Money is only good for a weekday, a holiday, and a rainy day. – Russian Proverb

Moscow does not believe in tears. – Russian Proverb

Much noise from nothing. – Russian Proverb

Mute as a fish. – Russian Proverb

My job ‘cock-a-doodle-doo’; from then on, it may not dawn. – Russian Proverb

My job is to scream, ‘cock-a-doodle-doo’; from then on, it may not dawn. – Russian Proverb

Near is my shirt, but nearer is my skin. – Russian Proverb

Neither fish nor meat. – Russian Proverb

Neither rhyme nor harmony. – Russian Proverb

Never kiss an opportunity with a dirty mouth. – Russian Proverb

No apple tree is immune from worms. – Russian Proverb

No family has no ugly member. – Russian Proverb

No man can be a good ruler unless he has first been ruled. – Russian Proverb

No matter how much you feed a wolf, he will always return to the forest. – Russian Proverb

No money is taken for just looking at somebody or something. – Russian Proverb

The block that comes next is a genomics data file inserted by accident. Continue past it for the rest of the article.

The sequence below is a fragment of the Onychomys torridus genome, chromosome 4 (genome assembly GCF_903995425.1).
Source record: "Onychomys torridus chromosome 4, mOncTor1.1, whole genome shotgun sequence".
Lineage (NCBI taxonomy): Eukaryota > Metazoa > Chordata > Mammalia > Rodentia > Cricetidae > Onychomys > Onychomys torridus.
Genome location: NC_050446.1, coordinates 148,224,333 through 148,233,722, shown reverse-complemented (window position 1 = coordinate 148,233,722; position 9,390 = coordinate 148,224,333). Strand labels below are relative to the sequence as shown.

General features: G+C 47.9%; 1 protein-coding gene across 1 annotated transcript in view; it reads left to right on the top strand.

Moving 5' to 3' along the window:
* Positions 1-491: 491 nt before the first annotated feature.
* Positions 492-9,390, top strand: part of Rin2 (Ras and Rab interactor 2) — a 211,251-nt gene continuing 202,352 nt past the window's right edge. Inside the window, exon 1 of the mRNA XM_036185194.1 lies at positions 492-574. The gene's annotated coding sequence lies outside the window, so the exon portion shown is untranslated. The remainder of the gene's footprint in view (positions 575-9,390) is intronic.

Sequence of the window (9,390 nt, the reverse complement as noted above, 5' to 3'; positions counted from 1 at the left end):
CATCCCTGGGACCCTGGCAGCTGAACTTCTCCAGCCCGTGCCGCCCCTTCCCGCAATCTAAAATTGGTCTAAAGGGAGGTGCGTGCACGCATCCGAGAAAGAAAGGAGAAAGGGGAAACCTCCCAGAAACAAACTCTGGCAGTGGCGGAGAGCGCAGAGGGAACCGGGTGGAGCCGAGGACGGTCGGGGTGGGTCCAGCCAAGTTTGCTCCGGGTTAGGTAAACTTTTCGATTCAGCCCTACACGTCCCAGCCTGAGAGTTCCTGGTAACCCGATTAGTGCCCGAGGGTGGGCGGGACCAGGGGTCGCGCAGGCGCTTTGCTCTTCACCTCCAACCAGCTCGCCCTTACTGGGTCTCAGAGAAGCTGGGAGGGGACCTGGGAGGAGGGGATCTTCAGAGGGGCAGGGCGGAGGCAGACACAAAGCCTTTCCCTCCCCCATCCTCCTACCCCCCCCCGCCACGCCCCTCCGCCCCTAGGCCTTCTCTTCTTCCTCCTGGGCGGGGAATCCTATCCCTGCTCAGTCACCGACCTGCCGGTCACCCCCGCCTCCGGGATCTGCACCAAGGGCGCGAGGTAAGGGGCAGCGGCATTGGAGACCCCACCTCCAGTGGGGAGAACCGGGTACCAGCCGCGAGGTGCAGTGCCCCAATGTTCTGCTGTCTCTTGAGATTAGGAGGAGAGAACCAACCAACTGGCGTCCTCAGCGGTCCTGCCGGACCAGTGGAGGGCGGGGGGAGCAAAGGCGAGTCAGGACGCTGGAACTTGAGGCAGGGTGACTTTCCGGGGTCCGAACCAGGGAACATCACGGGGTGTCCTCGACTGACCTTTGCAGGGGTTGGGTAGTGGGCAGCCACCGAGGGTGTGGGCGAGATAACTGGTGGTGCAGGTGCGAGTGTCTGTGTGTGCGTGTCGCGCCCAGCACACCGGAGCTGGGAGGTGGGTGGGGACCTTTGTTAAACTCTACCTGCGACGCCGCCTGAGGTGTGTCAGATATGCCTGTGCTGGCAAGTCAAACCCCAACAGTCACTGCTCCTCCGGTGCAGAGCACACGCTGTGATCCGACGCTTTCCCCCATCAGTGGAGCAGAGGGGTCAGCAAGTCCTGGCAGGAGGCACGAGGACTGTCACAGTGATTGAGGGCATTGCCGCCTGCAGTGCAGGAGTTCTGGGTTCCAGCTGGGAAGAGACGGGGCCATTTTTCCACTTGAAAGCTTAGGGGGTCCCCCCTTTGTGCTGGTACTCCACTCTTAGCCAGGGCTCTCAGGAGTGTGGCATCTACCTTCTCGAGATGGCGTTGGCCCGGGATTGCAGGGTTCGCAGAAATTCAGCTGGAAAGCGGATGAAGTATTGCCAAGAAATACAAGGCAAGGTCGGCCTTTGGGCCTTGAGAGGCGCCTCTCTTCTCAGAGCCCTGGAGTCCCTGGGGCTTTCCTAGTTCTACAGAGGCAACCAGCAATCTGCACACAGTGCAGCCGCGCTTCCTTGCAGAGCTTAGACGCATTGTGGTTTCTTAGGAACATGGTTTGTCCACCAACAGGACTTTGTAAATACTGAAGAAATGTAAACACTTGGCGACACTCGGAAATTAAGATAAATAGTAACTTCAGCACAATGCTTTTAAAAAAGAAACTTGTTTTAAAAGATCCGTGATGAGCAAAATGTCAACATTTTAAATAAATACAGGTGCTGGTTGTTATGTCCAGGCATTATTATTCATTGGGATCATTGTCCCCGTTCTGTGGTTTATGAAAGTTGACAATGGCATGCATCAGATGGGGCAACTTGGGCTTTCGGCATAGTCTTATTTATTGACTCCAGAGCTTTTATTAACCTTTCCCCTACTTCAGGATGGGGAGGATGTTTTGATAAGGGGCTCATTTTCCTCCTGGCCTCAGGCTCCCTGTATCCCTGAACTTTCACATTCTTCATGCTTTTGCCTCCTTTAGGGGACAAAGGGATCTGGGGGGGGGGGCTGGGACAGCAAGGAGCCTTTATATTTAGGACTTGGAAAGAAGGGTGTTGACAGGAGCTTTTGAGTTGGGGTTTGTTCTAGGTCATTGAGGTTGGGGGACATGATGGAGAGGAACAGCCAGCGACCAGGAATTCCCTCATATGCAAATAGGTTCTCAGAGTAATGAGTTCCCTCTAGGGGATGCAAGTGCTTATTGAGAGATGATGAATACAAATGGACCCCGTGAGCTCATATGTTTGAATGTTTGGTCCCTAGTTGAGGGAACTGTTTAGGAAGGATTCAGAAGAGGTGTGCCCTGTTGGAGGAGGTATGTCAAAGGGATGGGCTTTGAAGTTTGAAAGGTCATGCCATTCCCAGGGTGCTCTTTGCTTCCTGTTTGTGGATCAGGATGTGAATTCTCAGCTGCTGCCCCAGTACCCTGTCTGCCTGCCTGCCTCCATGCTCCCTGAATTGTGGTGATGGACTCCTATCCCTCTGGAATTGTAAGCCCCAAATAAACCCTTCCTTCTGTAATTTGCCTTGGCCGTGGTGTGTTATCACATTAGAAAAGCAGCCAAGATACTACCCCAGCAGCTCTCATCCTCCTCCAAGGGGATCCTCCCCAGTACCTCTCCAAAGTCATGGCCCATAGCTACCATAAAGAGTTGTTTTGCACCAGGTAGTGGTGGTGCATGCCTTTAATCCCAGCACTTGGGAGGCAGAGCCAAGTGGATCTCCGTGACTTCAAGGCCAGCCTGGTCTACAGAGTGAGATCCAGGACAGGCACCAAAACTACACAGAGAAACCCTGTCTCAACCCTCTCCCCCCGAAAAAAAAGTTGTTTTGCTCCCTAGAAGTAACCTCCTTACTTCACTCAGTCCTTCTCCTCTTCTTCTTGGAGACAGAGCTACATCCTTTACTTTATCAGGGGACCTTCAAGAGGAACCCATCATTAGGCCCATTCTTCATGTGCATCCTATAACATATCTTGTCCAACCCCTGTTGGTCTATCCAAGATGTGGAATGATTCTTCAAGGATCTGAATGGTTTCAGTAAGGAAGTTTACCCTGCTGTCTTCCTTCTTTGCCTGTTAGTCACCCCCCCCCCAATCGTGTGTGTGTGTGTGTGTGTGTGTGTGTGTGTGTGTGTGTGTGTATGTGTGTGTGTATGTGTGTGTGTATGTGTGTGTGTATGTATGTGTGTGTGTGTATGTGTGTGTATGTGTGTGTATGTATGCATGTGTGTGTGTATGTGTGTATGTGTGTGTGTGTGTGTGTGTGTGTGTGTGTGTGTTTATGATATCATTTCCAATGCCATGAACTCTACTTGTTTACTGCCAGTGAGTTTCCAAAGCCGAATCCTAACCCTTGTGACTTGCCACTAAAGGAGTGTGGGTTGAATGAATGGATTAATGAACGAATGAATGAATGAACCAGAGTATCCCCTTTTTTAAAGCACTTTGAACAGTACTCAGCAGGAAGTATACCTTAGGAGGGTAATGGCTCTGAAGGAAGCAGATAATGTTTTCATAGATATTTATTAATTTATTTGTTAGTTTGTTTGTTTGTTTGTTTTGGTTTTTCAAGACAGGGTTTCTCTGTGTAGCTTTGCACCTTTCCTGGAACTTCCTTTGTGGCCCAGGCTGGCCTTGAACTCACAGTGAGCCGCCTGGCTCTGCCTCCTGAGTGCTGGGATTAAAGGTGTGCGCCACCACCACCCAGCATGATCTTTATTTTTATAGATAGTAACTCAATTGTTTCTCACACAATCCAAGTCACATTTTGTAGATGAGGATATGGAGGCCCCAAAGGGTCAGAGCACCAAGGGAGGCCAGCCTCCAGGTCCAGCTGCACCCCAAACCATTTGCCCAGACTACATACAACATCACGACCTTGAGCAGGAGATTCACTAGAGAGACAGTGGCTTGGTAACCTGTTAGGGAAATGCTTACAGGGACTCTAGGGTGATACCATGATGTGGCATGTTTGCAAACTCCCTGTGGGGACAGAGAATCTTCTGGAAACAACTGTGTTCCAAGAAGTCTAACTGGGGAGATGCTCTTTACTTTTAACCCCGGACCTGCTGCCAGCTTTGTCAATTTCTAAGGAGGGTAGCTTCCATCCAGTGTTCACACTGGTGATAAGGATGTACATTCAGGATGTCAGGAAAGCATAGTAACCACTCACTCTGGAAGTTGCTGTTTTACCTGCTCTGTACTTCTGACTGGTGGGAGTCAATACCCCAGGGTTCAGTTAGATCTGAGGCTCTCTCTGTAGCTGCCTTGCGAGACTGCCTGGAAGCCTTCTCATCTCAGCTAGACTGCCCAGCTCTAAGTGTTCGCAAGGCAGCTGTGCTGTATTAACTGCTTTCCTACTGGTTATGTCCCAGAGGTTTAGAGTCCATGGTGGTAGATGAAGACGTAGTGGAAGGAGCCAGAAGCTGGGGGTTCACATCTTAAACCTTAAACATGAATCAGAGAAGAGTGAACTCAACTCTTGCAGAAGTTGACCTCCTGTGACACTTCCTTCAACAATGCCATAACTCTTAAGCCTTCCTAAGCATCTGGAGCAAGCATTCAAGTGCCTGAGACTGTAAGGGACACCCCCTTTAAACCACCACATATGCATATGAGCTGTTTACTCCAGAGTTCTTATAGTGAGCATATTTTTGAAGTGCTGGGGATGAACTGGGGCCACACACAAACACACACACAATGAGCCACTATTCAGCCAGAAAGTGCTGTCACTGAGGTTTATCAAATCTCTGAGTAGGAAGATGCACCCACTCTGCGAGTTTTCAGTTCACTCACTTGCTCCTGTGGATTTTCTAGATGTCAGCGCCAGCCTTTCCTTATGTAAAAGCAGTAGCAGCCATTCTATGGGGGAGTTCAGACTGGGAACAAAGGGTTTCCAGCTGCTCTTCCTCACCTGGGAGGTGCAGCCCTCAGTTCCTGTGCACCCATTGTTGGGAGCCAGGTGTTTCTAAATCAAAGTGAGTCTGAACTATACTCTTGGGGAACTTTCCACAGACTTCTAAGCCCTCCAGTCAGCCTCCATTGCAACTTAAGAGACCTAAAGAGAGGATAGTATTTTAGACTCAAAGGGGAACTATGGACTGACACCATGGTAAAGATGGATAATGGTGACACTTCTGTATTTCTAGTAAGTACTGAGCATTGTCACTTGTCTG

(There is nothing to prevent an ordinary person from l looking at a person of great importance so long as he tries to do no harm)

No money is taken for just looking. – Russian Proverb

No one can take two skins from one ox. – Russian Proverb

No one is dragged to heaven by the hair. – Russian Proverb

No one is hanged who has money in his pocket. – Russian Proverb

No one knows how the poor man dines. – Russian Proverb

No year has two summers. – Russian Proverb

Nobody goes to another monastery with one’s own charter. – Russian Proverb

Nobody goes to Tula with one’s own samovar. – Russian Proverb

Nosy Barbara’s nose was torn off at the market. – Russian Proverb

Not all who make love make marriages. – Russian Proverb

Not every glittering thing is gold. – Russian Proverb